Redbox, the nation’s largest DVD renter, is uninstalling more than 500 kiosks, renegotiating contracts with studios for more favorable content rights, and optimizing its streaming service, Redbox Instant. These changes come as the company faces several challenges: revenue rose only three percent last year after double-digit increases in past years, good locations for kiosks are dwindling, and Redbox Instant only accounts for less than 1 percent of video-on-demand rentals.
Redbox is still a major player in DVD rentals, with 40 million customers at more than 40,000 DVD rental kiosks across the United States. Last year, the company brought in $1.97 billion in revenue, and Redbox is estimated to do about the same this year.
However, this year, the company is hoping that a better recommendation engine and an increase in Blu-ray rentals, which are more profitable, will help get more revenue from each customer.
“We’re really focusing 2014 around continuing to refine our [customer relationship management] processes in order to drive more value out of each kiosk and more value out of each of our consumers,” J. Scott Di Valerio, chief executive of Redbox’s parent company Outerwall, said in The Wall Street Journal.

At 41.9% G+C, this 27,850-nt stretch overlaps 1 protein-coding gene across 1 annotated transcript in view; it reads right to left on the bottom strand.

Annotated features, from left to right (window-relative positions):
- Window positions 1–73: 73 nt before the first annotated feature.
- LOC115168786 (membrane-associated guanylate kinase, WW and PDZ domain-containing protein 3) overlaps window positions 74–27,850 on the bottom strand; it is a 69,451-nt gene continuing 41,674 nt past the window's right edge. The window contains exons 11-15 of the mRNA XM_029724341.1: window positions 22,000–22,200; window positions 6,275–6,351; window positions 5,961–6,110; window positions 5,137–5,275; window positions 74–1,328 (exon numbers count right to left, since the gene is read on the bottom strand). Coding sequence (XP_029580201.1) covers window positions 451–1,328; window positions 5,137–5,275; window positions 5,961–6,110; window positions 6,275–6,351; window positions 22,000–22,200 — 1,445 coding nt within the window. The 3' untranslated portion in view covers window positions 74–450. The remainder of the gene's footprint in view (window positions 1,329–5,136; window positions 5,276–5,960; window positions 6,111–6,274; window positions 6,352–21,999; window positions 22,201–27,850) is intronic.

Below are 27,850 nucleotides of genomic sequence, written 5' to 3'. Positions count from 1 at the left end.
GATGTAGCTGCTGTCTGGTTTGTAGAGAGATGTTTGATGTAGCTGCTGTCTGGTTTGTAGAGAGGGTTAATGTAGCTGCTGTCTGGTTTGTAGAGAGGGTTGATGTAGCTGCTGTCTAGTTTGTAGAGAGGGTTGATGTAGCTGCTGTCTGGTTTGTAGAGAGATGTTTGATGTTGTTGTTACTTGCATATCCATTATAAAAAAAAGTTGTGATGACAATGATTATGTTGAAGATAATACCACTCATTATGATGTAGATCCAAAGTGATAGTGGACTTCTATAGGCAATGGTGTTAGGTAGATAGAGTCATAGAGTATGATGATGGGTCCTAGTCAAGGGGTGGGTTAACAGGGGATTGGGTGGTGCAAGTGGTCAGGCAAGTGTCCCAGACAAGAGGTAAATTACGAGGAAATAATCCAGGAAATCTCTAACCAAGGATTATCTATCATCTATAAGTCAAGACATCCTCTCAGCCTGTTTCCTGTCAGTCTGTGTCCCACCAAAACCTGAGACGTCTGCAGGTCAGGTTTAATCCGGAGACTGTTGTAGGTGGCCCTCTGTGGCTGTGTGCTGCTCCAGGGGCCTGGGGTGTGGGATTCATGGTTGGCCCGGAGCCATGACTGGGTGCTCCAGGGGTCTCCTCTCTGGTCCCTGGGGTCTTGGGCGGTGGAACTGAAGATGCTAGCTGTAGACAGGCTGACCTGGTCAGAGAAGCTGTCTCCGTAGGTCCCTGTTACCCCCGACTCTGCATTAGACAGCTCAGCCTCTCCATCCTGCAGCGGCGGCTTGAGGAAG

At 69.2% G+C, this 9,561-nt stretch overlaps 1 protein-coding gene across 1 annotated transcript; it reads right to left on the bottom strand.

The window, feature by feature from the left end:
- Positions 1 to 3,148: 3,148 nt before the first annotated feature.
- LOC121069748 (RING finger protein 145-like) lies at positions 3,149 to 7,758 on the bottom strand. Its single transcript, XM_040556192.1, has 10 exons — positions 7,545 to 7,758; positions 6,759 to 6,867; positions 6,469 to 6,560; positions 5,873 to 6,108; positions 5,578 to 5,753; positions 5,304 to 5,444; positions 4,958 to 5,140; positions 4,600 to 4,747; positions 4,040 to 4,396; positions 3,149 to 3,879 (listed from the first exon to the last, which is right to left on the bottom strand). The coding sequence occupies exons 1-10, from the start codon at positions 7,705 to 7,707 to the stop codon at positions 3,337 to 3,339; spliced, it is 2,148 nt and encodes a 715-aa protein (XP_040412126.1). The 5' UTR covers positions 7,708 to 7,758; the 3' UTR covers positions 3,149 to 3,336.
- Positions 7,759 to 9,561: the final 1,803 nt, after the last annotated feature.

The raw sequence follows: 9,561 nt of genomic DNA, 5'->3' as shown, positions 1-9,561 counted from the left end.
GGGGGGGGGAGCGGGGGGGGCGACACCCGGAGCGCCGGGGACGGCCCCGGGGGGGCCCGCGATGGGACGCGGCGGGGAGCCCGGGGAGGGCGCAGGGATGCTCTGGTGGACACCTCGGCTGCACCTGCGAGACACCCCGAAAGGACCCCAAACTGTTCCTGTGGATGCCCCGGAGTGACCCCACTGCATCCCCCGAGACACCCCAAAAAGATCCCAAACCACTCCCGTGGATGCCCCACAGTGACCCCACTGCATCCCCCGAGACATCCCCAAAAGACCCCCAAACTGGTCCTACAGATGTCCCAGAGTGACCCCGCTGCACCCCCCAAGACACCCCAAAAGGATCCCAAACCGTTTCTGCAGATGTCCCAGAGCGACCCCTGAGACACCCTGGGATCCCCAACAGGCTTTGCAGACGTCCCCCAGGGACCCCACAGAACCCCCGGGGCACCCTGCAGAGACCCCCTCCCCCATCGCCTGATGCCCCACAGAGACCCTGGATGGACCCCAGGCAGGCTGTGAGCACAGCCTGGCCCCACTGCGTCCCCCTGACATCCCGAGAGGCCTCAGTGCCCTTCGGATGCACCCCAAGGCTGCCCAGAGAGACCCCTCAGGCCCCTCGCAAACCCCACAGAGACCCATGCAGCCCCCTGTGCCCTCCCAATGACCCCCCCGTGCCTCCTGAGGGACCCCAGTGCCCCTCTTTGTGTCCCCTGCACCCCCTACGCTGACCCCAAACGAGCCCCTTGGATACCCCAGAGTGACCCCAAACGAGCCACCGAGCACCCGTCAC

Also, Mark Horak, the new chief of Redbox since February, is renegotiating content contracts with movie studios, many of which expire this year. Redbox has some special deals to offer DVDs four weeks after launch day, or sometimes launch day itself, but it comes at a price. Redbox will pay movie studios at least $566 million this year.
Redbox will also continue to refine its struggling streaming service. Redbox Instant is a joint venture with Verizon that offers on-demand movies for five to six dollars, in addition to an eight dollar per month unlimited streaming fee that gives viewers access to older films and four DVD rentals from a kiosk. The number of subscribers is small because of the competition from other streaming services such as Netflix, but Redbox is not giving up on its digital venture just yet.